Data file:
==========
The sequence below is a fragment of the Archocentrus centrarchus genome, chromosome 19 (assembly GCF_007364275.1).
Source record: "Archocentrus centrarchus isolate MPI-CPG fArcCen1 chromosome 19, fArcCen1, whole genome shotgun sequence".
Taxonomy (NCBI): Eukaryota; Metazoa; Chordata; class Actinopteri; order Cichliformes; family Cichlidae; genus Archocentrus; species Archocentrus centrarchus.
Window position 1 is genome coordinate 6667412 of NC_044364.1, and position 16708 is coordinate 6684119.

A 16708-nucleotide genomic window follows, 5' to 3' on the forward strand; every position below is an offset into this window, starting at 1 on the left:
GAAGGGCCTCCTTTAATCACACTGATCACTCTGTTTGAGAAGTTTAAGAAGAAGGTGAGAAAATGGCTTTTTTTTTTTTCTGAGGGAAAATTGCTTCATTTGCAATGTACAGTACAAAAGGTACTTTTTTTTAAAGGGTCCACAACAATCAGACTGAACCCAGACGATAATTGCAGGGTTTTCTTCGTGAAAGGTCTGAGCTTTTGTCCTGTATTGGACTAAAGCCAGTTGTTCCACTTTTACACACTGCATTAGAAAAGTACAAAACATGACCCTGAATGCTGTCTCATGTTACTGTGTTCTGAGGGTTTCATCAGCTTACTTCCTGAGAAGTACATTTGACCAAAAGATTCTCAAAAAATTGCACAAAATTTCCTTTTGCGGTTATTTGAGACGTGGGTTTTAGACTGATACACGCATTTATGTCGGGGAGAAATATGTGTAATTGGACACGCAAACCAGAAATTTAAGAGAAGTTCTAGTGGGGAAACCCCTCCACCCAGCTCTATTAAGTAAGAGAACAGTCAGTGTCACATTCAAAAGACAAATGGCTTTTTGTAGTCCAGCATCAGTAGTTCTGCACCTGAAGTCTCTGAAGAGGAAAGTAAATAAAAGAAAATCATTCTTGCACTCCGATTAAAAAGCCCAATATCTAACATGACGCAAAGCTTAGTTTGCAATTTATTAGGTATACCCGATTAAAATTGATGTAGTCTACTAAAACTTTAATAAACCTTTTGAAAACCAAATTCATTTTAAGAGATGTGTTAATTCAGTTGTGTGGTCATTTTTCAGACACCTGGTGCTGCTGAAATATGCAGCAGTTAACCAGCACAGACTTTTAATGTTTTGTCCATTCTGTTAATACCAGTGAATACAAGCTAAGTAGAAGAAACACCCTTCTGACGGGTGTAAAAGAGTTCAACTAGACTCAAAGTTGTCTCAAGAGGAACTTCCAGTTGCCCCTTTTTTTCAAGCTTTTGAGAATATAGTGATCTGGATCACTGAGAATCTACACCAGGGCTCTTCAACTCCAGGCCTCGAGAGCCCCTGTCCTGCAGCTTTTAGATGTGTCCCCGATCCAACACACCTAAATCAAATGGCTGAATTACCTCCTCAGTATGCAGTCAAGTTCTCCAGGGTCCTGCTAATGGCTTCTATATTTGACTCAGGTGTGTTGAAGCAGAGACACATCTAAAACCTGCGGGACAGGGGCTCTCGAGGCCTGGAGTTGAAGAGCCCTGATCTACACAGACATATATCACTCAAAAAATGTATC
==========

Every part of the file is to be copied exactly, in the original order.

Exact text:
The sequence below is a fragment of the Archocentrus centrarchus genome, chromosome 19 (assembly GCF_007364275.1).
Source record: "Archocentrus centrarchus isolate MPI-CPG fArcCen1 chromosome 19, fArcCen1, whole genome shotgun sequence".
Taxonomy (NCBI): Eukaryota; Metazoa; Chordata; class Actinopteri; order Cichliformes; family Cichlidae; genus Archocentrus; species Archocentrus centrarchus.
Window position 1 is genome coordinate 6667412 of NC_044364.1, and position 16708 is coordinate 6684119.

A 16708-nucleotide genomic window follows, 5' to 3' on the forward strand; every position below is an offset into this window, starting at 1 on the left:
GAAGGGCCTCCTTTAATCACACTGATCACTCTGTTTGAGAAGTTTAAGAAGAAGGTGAGAAAATGGCTTTTTTTTTTTTCTGAGGGAAAATTGCTTCATTTGCAATGTACAGTACAAAAGGTACTTTTTTTTAAAGGGTCCACAACAATCAGACTGAACCCAGACGATAATTGCAGGGTTTTCTTCGTGAAAGGTCTGAGCTTTTGTCCTGTATTGGACTAAAGCCAGTTGTTCCACTTTTACACACTGCATTAGAAAAGTACAAAACATGACCCTGAATGCTGTCTCATGTTACTGTGTTCTGAGGGTTTCATCAGCTTACTTCCTGAGAAGTACATTTGACCAAAAGATTCTCAAAAAATTGCACAAAATTTCCTTTTGCGGTTATTTGAGACGTGGGTTTTAGACTGATACACGCATTTATGTCGGGGAGAAATATGTGTAATTGGACACGCAAACCAGAAATTTAAGAGAAGTTCTAGTGGGGAAACCCCTCCACCCAGCTCTATTAAGTAAGAGAACAGTCAGTGTCACATTCAAAAGACAAATGGCTTTTTGTAGTCCAGCATCAGTAGTTCTGCACCTGAAGTCTCTGAAGAGGAAAGTAAATAAAAGAAAATCATTCTTGCACTCCGATTAAAAAGCCCAATATCTAACATGACGCAAAGCTTAGTTTGCAATTTATTAGGTATACCCGATTAAAATTGATGTAGTCTACTAAAACTTTAATAAACCTTTTGAAAACCAAATTCATTTTAAGAGATGTGTTAATTCAGTTGTGTGGTCATTTTTCAGACACCTGGTGCTGCTGAAATATGCAGCAGTTAACCAGCACAGACTTTTAATGTTTTGTCCATTCTGTTAATACCAGTGAATACAAGCTAAGTAGAAGAAACACCCTTCTGACGGGTGTAAAAGAGTTCAACTAGACTCAAAGTTGTCTCAAGAGGAACTTCCAGTTGCCCCTTTTTTTCAAGCTTTTGAGAATATAGTGATCTGGATCACTGAGAATCTACACCAGGGCTCTTCAACTCCAGGCCTCGAGAGCCCCTGTCCTGCAGCTTTTAGATGTGTCCCCGATCCAACACACCTAAATCAAATGGCTGAATTACCTCCTCAGTATGCAGTCAAGTTCTCCAGGGTCCTGCTAATGGCTTCTATATTTGACTCAGGTGTGTTGAAGCAGAGACACATCTAAAACCTGCGGGACAGGGGCTCTCGAGGCCTGGAGTTGAAGAGCCCTGATCTACACAGACATATATCACTCAAAAAATGTATC